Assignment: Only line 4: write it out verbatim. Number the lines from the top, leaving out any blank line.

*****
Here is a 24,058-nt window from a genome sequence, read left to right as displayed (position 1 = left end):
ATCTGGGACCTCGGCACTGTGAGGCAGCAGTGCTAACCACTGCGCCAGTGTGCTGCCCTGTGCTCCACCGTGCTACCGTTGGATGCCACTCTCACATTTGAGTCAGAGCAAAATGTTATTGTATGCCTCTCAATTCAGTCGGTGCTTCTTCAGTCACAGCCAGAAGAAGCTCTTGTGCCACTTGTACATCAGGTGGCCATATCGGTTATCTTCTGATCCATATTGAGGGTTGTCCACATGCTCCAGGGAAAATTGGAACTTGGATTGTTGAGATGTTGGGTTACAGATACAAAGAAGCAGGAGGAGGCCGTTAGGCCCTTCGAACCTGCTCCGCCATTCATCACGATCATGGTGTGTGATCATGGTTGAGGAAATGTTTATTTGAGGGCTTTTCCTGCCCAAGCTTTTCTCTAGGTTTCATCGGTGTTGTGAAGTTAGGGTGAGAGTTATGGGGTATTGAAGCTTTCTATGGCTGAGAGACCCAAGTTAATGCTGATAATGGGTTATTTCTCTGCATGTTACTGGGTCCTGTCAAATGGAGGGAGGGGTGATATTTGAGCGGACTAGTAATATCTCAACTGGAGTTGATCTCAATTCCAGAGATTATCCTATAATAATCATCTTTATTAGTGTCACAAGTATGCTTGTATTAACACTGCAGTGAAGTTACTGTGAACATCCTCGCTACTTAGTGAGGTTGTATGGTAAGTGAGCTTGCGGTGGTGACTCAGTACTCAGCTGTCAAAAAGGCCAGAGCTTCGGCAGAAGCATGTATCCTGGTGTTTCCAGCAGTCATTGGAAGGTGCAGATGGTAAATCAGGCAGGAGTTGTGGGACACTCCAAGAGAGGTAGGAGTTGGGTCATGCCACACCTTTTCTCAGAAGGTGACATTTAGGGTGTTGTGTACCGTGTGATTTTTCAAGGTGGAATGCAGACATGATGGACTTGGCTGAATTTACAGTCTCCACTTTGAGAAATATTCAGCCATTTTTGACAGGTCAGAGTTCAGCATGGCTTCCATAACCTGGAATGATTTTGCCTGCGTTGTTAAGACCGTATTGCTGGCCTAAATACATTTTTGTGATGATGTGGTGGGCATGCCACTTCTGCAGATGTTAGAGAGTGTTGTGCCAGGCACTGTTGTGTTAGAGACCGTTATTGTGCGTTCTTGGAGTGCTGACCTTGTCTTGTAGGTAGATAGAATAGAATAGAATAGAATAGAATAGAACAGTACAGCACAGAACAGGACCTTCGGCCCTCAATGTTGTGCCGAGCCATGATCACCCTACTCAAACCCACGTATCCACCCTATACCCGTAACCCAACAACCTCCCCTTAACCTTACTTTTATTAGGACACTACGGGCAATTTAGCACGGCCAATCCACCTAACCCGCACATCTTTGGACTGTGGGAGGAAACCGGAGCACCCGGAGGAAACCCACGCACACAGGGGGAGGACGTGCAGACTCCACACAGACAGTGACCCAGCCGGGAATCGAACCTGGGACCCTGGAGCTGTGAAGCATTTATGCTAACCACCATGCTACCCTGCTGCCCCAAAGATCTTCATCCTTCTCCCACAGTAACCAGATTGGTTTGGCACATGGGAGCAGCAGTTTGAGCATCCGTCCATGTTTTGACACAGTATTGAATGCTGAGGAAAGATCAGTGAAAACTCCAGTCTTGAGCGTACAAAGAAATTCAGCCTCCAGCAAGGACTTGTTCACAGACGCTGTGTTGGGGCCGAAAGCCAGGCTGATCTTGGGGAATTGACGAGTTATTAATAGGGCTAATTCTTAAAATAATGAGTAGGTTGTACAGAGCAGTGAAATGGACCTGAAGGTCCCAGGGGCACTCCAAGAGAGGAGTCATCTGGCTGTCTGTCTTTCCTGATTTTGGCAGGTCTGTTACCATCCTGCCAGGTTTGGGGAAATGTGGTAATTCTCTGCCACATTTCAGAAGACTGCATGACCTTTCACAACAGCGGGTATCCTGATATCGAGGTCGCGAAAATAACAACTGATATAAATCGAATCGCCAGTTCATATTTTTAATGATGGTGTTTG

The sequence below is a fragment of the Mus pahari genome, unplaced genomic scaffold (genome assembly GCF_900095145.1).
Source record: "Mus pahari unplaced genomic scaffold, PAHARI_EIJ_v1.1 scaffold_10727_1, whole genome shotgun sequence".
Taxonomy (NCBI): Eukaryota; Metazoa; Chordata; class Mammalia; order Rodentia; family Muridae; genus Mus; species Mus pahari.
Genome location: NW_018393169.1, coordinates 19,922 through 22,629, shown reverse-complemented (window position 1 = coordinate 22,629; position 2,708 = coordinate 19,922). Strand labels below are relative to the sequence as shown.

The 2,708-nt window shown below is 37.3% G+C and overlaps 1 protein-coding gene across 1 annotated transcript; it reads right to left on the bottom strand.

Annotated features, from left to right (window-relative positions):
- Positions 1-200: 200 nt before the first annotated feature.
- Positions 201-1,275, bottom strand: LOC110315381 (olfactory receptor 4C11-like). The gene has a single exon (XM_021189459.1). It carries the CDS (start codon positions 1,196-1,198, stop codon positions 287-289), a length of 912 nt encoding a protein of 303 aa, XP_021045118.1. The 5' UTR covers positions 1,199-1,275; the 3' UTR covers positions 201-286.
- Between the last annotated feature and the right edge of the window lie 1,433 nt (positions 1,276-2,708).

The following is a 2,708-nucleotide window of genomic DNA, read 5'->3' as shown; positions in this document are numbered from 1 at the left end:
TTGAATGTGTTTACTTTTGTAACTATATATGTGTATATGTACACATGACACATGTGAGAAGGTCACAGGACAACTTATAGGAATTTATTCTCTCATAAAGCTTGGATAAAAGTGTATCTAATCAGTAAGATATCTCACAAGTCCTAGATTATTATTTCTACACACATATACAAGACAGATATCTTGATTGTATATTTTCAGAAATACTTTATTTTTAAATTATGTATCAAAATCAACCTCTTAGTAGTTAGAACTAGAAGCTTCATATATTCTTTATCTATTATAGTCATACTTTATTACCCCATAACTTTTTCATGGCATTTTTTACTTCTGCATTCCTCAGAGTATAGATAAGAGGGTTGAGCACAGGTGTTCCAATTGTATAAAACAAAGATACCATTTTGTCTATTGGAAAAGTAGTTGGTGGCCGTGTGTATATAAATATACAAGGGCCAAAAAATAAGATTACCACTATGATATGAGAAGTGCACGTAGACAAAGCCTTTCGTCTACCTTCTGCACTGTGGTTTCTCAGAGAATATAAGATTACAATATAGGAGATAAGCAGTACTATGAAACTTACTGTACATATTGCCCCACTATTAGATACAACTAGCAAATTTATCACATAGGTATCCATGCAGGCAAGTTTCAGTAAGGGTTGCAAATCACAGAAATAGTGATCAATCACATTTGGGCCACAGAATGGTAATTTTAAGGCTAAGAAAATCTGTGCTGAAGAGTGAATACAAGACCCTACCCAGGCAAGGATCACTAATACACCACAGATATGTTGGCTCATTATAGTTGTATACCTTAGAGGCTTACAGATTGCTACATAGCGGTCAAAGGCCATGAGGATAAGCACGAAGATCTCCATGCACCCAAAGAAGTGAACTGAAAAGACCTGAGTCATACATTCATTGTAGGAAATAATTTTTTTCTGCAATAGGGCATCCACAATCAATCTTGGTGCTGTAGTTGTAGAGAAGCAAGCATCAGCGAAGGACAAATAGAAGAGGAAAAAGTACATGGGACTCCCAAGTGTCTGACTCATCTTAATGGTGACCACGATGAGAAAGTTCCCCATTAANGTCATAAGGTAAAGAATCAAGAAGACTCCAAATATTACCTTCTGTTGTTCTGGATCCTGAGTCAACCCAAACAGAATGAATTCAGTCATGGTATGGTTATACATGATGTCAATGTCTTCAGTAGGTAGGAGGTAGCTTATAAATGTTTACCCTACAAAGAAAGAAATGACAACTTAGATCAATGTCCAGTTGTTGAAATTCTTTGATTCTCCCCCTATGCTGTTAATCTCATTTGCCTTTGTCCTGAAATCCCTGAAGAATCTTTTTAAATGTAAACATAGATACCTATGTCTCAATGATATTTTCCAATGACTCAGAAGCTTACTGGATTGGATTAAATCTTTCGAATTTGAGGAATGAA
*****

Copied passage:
Source record: "Mus pahari unplaced genomic scaffold, PAHARI_EIJ_v1.1 scaffold_10727_1, whole genome shotgun sequence".